Our friends on Future Times, Beautiful Swimmers, just released their album and we were thinking at the time about how we could do our full-length and researched it.
DCMD: How was it like adjusting your live sets to your new equipment?
MP: It’s always a challenge, and the way that we approach a live show is that we change it up all the time. This project usually functions in the sense that we have to figure out what we’re doing from a technical standpoint: how does this equipment work and how do we use it to make more interesting music in the context of what we’re doing. We always take a while to prepare for live performances, and we try to make each one different, for us at least.
We took a full year off from performing live, and we played a concert in May of 2013 and then another one in December. We didn’t want the pressure of trying to figure out how it was all going to work for us, especially while we were doing the album. I think we’re at the position now where we feel more comfortable because we’ve spent a lot time in the studio. Some of the equipment we have now makes it a little bit easier.
DCMD: In your interview with DCist a few years back, you mentioned how your label Future Times was just getting off the ground. How is it now?
MP: We’re pressing records more now than we used to, which is great. I think there is an established presence with us-people trust our label and that we’re doing interesting things. Andrew [Field-Pickering]’s music as Maxmillion Dunbar has really grown and he’s done a lot of different things under that name, which has helped to increase the profile of the label. The ability to travel, tour and also those that are willing to book concerts and DJ events are some of the ways in which we’ve continue to grow. We still don’t put out as many records as we’d like to, and we’ve always had a pipeline that we’re trying to clear out. Not to say that we just want to get them out, but just saying that we’d like to put them out. This is something that we’d financially like to sort through.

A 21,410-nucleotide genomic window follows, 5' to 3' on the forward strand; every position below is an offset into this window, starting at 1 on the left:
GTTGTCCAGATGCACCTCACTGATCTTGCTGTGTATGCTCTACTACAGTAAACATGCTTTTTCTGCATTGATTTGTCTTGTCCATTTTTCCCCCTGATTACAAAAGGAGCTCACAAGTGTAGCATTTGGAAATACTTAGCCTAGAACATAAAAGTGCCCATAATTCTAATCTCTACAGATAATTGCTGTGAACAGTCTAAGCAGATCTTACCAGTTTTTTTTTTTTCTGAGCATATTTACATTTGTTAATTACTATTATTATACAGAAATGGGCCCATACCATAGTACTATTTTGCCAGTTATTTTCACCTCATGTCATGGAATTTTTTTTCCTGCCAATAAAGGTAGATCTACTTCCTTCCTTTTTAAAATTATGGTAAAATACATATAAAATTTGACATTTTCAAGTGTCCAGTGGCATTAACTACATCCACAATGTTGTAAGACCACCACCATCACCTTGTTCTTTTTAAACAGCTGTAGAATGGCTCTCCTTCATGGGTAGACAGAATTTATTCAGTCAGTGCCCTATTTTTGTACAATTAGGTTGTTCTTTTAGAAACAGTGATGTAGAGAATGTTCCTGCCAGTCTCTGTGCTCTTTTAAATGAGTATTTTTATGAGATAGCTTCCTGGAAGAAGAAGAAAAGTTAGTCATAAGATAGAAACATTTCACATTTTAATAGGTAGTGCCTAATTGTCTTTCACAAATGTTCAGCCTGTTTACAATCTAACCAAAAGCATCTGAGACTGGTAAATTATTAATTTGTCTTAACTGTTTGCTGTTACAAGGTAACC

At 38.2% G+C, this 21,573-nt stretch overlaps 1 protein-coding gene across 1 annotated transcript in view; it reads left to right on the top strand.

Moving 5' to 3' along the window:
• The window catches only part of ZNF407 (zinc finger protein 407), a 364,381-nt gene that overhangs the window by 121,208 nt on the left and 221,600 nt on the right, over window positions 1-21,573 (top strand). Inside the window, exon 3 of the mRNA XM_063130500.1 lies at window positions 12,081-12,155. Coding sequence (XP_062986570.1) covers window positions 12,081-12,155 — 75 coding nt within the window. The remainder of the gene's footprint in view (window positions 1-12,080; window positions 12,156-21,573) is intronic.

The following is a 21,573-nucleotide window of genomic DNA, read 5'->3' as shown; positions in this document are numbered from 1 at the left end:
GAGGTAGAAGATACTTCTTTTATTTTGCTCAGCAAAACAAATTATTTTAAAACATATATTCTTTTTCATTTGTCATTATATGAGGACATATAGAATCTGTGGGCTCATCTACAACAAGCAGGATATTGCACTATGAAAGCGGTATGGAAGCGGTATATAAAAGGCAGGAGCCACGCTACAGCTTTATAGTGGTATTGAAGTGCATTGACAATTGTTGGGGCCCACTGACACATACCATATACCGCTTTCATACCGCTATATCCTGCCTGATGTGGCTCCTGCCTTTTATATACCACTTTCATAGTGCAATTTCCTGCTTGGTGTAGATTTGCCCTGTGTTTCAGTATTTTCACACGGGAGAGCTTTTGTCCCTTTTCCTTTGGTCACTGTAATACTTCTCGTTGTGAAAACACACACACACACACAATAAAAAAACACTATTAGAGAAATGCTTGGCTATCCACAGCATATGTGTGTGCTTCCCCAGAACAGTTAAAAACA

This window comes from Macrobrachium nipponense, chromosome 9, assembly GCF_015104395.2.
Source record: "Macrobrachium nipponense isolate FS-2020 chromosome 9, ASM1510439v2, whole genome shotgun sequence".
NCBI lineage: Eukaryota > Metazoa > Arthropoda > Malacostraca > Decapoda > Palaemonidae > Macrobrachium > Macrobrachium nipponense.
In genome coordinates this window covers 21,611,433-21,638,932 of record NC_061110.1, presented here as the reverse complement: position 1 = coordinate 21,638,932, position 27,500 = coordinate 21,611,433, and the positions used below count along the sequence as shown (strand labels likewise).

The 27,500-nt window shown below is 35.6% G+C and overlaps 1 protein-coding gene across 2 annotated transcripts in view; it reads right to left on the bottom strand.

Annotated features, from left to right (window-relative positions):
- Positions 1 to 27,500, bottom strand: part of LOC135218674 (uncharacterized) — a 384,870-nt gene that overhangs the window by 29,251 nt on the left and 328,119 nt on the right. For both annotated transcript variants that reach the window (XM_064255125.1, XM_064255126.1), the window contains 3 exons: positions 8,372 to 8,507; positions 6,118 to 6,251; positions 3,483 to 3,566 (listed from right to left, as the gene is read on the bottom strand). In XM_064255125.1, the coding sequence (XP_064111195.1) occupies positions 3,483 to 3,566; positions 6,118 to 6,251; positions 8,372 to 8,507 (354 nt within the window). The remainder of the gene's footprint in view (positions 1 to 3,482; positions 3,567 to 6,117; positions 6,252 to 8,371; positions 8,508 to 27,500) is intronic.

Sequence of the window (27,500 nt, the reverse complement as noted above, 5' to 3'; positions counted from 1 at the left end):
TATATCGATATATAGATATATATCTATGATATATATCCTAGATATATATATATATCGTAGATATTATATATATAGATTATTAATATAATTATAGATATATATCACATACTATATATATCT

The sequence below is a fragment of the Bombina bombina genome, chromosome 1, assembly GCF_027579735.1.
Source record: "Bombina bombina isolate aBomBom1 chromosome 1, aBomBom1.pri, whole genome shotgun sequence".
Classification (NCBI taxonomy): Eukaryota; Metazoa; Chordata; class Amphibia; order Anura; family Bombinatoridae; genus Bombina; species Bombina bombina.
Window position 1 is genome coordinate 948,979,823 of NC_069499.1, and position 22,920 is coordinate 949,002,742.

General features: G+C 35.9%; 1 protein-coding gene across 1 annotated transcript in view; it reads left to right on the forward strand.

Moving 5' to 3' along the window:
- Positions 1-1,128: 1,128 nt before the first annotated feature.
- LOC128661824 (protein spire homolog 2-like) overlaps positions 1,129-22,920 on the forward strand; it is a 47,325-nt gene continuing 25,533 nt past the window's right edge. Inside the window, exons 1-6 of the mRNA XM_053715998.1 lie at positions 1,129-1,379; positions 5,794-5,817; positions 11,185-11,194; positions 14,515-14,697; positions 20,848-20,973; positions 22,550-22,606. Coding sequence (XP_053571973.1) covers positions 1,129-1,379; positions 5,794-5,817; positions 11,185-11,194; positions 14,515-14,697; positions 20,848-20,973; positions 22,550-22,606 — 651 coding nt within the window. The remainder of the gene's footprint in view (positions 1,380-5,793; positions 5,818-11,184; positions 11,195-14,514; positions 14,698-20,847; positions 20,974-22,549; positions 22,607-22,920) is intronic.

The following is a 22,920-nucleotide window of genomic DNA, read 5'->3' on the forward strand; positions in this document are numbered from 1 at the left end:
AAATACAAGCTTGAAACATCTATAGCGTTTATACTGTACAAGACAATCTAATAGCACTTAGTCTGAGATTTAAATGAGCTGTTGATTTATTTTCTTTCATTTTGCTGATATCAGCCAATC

It’d be great to get enough cash flow so we can have different types of music and be in the stages of production that records need to be in. Being able to have that momentum and trajectory is economically challenging. Vinyl is not a huge money maker and it costs so much to put out.
DCMD: How do you maintain everything, between having the label, a full-time job along with Protect-U?
MP: I can’t complain about anything! I like to be involved with whatever I’m doing (the label, Protect-U). I don’t think about it as a lifestyle thing directly. If someone wants to book us somewhere (whether at home or even in Europe), I’ll travel and not get any sleep if that’s the way that it has to be. It can be hard. I’m 33 so I’m not necessarily an old person but also not a super young person either! I know my limits now and I plan a little bit better than I used to-I know Aaron feels the same way too.
DCMD: What’s next for Protect-U and Future Times after the album comes out?
MP: After we finish doing a few more shows, we’re going to be recording again. Since we’re done with the record, we’ve already sketched out different things that we want to record. We don’t have songs written per se, but we’ve adapted our music to the point where we can work a little bit more quickly than we did before. We have hours and hours of demos that I think we’re going to go back to and pick out a few things. Hopefully, we’ll release some more new music sometime this year.
Future Times also has a bunch of things happening. We have about three to four records all ready to go. One hopefully will be out at the very beginning of the summer and the other will come out during the second half of summer. We’re aiming to get back to Europe and do another tour in the fall, and we’ve got a booking agent for it. Hopefully the album sparks more shows and attention; I definitely want to get the momentum going!